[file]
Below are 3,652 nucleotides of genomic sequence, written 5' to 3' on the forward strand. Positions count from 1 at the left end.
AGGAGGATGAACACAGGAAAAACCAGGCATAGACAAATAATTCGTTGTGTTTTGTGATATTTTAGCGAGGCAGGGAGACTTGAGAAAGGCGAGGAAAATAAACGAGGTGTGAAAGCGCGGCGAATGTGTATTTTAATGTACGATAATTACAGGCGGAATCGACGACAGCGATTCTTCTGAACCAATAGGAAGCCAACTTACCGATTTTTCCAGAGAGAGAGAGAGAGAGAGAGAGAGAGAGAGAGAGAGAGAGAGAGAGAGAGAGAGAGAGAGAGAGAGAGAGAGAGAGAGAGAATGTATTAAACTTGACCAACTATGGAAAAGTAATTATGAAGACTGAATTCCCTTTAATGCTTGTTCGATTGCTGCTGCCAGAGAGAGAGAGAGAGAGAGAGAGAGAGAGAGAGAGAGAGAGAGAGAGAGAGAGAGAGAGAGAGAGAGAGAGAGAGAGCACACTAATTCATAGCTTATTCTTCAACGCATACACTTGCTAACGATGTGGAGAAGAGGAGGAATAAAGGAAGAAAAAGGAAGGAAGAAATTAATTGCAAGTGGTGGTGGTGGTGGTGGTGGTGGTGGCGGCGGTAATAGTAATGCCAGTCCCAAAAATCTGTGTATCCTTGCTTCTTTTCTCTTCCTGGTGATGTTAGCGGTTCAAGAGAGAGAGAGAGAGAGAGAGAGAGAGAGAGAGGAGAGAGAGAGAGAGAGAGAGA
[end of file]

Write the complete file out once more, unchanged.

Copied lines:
Below are 3,652 nucleotides of genomic sequence, written 5' to 3' on the forward strand. Positions count from 1 at the left end.
AGGAGGATGAACACAGGAAAAACCAGGCATAGACAAATAATTCGTTGTGTTTTGTGATATTTTAGCGAGGCAGGGAGACTTGAGAAAGGCGAGGAAAATAAACGAGGTGTGAAAGCGCGGCGAATGTGTATTTTAATGTACGATAATTACAGGCGGAATCGACGACAGCGATTCTTCTGAACCAATAGGAAGCCAACTTACCGATTTTTCCAGAGAGAGAGAGAGAGAGAGAGAGAGAGAGAGAGAGAGAGAGAGAGAGAGAGAGAGAGAGAGAGAGAGAGAGAGAGAGAGAGAATGTATTAAACTTGACCAACTATGGAAAAGTAATTATGAAGACTGAATTCCCTTTAATGCTTGTTCGATTGCTGCTGCCAGAGAGAGAGAGAGAGAGAGAGAGAGAGAGAGAGAGAGAGAGAGAGAGAGAGAGAGAGAGAGAGAGAGAGAGAGAGAGCACACTAATTCATAGCTTATTCTTCAACGCATACACTTGCTAACGATGTGGAGAAGAGGAGGAATAAAGGAAGAAAAAGGAAGGAAGAAATTAATTGCAAGTGGTGGTGGTGGTGGTGGTGGTGGTGGCGGCGGTAATAGTAATGCCAGTCCCAAAAATCTGTGTATCCTTGCTTCTTTTCTCTTCCTGGTGATGTTAGCGGTTCAAGAGAGAGAGAGAGAGAGAGAGAGAGAGAGAGAGGAGAGAGAGAGAGAGAGAGAGA